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Constitutional Amendment by Constitutional Desuetude

47 Pages Posted: 2 Jul 2014 Last revised: 29 Dec 2015

Richard Albert

Boston College - Law School; Yale University - Law School; Universidad Externado de Colombia - Facultad de Derecho; University of Toronto - Faculty of Law; Interdisciplinary Center (IDC) Herzliyah - Radzyner School of Law

Date Written: March 1, 2014


Scholars have shown that written constitutions may be informally amended in various ways, for instance by judicial interpretation, statute, or executive action. But scholars have yet to fully appreciate that written constitutions may also be informally amended by desuetude. Informal amendment by constitutional desuetude occurs when a constitutional provision loses its binding force upon political actors as a result of its conscious sustained nonuse and public repudiation by political actors. Though it is a species of informal amendment, constitutional desuetude possesses unique properties. Constitutional desuetude reflects the informal repeal of a constitutional provision as a result of the establishment of a new constitutional convention. Despite its obsolescence, the desuetudinal constitutional provision remains entrenched in the constitutional text. Consequently, although informal amendment generally leaves the constitutional text entrenched, unchanged and politically valid, this particular variation of informal amendment leaves the text entrenched and unchanged but renders it politically invalid. In this paper, I illustrate and theorize the phenomenon of informal amendment by constitutional desuetude with reference to the Canadian Constitution, I construct an analytical framework for identifying constitutional desuetude in other jurisdictions, I distinguish constitutional desuetude from other forms of obsolescence, and I also explore the costs of constitutional desuetude.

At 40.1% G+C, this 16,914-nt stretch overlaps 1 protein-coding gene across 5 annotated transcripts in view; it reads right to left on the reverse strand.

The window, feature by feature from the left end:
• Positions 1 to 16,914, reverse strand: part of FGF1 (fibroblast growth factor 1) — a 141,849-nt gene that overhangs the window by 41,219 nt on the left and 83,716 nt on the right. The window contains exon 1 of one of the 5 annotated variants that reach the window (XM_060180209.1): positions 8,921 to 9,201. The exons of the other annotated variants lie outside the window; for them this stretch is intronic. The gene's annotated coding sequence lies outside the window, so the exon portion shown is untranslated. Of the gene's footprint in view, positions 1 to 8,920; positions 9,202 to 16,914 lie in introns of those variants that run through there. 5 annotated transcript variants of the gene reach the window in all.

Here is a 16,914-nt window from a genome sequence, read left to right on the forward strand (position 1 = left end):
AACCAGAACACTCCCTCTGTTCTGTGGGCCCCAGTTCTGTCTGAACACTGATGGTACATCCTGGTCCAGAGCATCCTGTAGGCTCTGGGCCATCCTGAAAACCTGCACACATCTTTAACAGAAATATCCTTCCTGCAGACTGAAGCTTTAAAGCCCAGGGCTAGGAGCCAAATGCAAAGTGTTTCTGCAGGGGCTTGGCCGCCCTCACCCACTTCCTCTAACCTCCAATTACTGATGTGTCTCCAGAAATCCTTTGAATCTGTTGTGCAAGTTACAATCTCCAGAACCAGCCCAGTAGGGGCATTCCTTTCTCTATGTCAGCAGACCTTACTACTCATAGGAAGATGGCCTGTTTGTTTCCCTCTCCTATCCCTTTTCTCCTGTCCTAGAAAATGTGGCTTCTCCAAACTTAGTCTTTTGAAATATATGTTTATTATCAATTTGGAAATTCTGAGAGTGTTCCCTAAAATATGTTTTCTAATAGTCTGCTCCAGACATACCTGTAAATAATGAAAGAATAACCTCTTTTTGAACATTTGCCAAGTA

Keywords: Constitutional Amendment, Formal Amendment, Informal Amendment, Desuetude, Disallowance, Reservation, Notwithstanding Clause, Section 33, Constitutional Convention

Suggested Citation

Albert, Richard, Constitutional Amendment by Constitutional Desuetude (March 1, 2014). 62 American Journal of Comparative Law 641 (2014); Boston College Law School Legal Studies Research Paper No. 328. Available at SSRN:

Richard Albert (Contact Author)

Boston College - Law School ( email )

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Boston, MA 02459-1163
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Yale University - Law School ( email )

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New Haven, CT 06520-8215
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Universidad Externado de Colombia - Facultad de Derecho

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University of Toronto - Faculty of Law ( email )

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Toronto, Ontario M5S 2C5


Interdisciplinary Center (IDC) Herzliyah - Radzyner School of Law ( email )

P.O. Box 167
Herzliya, 46150

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